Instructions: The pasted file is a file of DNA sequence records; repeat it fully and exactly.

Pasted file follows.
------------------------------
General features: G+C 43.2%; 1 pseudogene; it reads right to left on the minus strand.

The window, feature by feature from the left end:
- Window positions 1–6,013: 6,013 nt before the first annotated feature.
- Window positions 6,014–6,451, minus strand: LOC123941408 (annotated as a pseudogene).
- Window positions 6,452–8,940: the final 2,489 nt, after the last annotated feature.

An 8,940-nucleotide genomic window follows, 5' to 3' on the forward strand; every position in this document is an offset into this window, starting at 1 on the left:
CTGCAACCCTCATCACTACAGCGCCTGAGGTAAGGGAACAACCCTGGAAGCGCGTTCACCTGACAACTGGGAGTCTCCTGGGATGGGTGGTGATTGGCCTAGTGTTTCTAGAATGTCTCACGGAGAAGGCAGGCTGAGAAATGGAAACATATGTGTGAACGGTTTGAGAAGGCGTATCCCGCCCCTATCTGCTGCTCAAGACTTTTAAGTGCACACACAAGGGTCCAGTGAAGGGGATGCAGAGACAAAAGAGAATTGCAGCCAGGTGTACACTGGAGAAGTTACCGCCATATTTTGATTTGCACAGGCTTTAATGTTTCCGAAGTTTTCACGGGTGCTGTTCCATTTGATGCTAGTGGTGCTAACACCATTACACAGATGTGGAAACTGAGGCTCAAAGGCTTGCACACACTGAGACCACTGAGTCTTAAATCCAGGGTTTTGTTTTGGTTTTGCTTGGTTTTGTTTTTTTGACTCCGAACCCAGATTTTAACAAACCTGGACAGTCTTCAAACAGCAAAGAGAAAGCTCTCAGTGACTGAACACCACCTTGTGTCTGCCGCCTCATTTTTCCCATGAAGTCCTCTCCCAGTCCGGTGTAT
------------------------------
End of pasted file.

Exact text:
General features: G+C 43.2%; 1 pseudogene; it reads right to left on the minus strand.

The window, feature by feature from the left end:
- Window positions 1–6,013: 6,013 nt before the first annotated feature.
- Window positions 6,014–6,451, minus strand: LOC123941408 (annotated as a pseudogene).
- Window positions 6,452–8,940: the final 2,489 nt, after the last annotated feature.

An 8,940-nucleotide genomic window follows, 5' to 3' on the forward strand; every position in this document is an offset into this window, starting at 1 on the left:
CTGCAACCCTCATCACTACAGCGCCTGAGGTAAGGGAACAACCCTGGAAGCGCGTTCACCTGACAACTGGGAGTCTCCTGGGATGGGTGGTGATTGGCCTAGTGTTTCTAGAATGTCTCACGGAGAAGGCAGGCTGAGAAATGGAAACATATGTGTGAACGGTTTGAGAAGGCGTATCCCGCCCCTATCTGCTGCTCAAGACTTTTAAGTGCACACACAAGGGTCCAGTGAAGGGGATGCAGAGACAAAAGAGAATTGCAGCCAGGTGTACACTGGAGAAGTTACCGCCATATTTTGATTTGCACAGGCTTTAATGTTTCCGAAGTTTTCACGGGTGCTGTTCCATTTGATGCTAGTGGTGCTAACACCATTACACAGATGTGGAAACTGAGGCTCAAAGGCTTGCACACACTGAGACCACTGAGTCTTAAATCCAGGGTTTTGTTTTGGTTTTGCTTGGTTTTGTTTTTTTGACTCCGAACCCAGATTTTAACAAACCTGGACAGTCTTCAAACAGCAAAGAGAAAGCTCTCAGTGACTGAACACCACCTTGTGTCTGCCGCCTCATTTTTCCCATGAAGTCCTCTCCCAGTCCGGTGTAT